Practical Course

Practical course: developing interactive capture devices – experimenting with hard- and software for digital cameras.

Goals

The main aim in this class is to create an innovative user interaction and interaction concept for a digital image capture device.
This includes:

    • Understanding the evolution of user interfaces for photo and video cameras through experimentation
    • Reading (scientific papers, patents, white papers, software, manuels) about interface concepts for cameras
    • Concepting and developing a digital camera with an innovative interaction design and using novel user interfaces

In a first step we will analyse  interface design of analog and digital cameras. In particiular different tangible interfaces of early analog SLRs, compact cameras, super8 film cameras will be assessed and design options will be discussed. Also advanced concepts (e.g. eye control for focus) will be explored and their potential and short commings will be discussed. This will lead to a design space for digital capture devices.

 

Using these insights a new digital camera will be designed and implemented. As core hardware a raspberry pi board with an 8 Mega Pixel camera will be used. The aim is to envision and implement new user interface ideas and to try them out experimentally.

We will also look at software-only innovations for user interfaces of digital cameras. In this context we will look at the magic lantern project (http://www.magiclantern.fm/), that adds features to Canon cameras.

The detailed german course description can be foundt at: http://www.medien.ifi.lmu.de/lehre/ws1718/pem2/

What to do?

Read the paper on the transformation of media capture [1] and reflect how this broadens the design space. In [2] a discussion and examples for creating user interfaces are given. Are these control elements exhaustive? Are there additional elements required or can some of them be omitted?

Experiment with analog cameras. In particular assess the user experience along the whole process, from buying the film, to taking pictures, to get the pictured developed and to sharing them. Reflect on how this process has changed with digital technologies and described the advances as well as what was lost in the process – in particular with regard of the user experience for the person taking pictures.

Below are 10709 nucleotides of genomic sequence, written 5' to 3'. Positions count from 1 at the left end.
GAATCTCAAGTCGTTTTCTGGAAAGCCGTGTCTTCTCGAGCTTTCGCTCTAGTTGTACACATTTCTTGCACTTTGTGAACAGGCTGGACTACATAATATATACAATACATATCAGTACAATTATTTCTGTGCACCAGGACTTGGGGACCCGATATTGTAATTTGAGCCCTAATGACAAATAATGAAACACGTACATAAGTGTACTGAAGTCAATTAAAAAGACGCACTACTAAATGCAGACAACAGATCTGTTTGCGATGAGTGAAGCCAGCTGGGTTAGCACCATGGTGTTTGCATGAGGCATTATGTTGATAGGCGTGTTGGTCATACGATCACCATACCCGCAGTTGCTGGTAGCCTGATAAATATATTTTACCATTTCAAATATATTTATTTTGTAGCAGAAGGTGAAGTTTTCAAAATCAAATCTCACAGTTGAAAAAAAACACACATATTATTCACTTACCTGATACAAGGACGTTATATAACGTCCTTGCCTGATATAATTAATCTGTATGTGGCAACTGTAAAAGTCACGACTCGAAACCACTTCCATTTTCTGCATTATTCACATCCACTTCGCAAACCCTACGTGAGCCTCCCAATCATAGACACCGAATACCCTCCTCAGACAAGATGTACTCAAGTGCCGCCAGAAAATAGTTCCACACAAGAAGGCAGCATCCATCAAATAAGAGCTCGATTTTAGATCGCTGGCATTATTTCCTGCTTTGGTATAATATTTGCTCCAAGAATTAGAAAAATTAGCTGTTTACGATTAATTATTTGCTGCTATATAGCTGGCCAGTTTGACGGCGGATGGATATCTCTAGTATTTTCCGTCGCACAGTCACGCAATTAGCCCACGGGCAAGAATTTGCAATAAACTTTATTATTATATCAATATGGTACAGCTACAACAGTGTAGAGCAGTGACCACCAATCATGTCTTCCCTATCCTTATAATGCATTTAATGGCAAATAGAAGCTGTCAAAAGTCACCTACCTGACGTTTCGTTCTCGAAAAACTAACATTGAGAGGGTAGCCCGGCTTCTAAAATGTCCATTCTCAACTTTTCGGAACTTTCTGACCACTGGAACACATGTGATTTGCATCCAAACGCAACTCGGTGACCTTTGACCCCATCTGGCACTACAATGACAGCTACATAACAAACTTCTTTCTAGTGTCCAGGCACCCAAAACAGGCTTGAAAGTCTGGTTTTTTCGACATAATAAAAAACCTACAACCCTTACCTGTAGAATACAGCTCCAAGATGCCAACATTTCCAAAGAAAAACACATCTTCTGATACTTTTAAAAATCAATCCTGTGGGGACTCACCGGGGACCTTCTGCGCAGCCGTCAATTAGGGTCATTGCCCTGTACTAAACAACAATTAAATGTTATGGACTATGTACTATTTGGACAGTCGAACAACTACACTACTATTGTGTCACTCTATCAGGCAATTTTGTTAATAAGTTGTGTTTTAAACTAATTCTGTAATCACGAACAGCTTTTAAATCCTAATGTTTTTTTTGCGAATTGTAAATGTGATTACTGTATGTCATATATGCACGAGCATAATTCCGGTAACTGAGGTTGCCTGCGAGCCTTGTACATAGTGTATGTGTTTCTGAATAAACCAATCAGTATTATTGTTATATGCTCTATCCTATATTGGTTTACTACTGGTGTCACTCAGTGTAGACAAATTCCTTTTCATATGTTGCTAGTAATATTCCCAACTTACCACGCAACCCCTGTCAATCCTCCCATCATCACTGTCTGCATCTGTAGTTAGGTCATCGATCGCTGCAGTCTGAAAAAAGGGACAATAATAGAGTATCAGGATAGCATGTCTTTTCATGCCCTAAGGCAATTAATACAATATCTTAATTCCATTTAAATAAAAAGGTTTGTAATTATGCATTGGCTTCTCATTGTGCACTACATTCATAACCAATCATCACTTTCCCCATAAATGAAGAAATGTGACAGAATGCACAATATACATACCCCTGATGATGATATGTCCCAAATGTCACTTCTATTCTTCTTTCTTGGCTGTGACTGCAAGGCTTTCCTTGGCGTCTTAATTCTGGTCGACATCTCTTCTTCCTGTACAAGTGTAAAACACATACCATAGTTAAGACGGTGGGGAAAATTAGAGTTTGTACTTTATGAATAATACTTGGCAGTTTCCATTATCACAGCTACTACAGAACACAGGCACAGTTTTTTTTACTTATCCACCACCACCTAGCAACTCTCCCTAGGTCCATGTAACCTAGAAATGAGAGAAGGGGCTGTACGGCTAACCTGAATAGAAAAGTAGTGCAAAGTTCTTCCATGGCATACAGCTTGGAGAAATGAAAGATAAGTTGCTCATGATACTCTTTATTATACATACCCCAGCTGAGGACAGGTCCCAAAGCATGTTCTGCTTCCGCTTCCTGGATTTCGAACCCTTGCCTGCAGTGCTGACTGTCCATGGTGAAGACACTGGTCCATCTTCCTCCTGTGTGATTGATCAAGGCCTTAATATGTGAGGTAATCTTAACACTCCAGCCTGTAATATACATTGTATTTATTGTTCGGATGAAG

Get familiar with the concept of eye control focus and try it out with the Canon EOS 50e. Read up on Gaze tracking [3] and try to understand the patent [4]. Look for further patents (e.g. smile detection, image processing) that describe innovations in camera user interfaces.

Read up on using sensors on a camera, e.g. physiological sensors as presented in the StartleCam [5] or context sensing as described in [6].

Understand how you can prototype a camera using the Raspberry Pi, the pi Camera, and a display hardware and writing your spftware in Python. See https://projects.raspberrypi.org/en/projects/getting-started-with-picamera and  https://www.raspberrypi.org/documentation/usage/camera/

Create a concept for your camera. In particular think about:

    • what user group you are designing for
    • distribution of tasks between user and processor
    • the interface elements required to effectively control the camera
    • how to create an engaging an positive experience for the user
    • how functions can be automated (e.g. image recognition, learning, sensors)
    • what additional elements, besides camera, display, and processor, should be added
    • the physical properties and the form-factor of the camera

Assignments

See the latest posts here.

Tasks for event day

  • Publicity (Webseite mit Zeitplan, Werbung für die Veranstaltung über Facebook, Twitter)
    Maxi
  • Poster bei der Veranstaltung: ein Poster mit allen Postkarten und Themen Tweets zum Seminar und ein Poster zum Praktikum , ein Poster mit Zeitplan und Teilnehmern, Posterständer für die Praktikumsergebnisse (insgesamt 6 Poster, wobei 3 von den Personen im Praktikum gemacht werden)
    Luka
  • Organisation der Demo-Anforderungen für die 3 Praktikumsteilnehmer und Planung der Ausstellung
    Denis

Task 3: Sensors and Network

Until the next meeting (Thu 23.11.17), process the following tasks:

  • Write a post to document the innovative ideas from Task 2.
  • Also document your three examples of camera projects from Task 1 in a separate post.
  • Consider a final project idea that you want to work on during the practical course. Ask yourself what hardware you may require besides what you already have.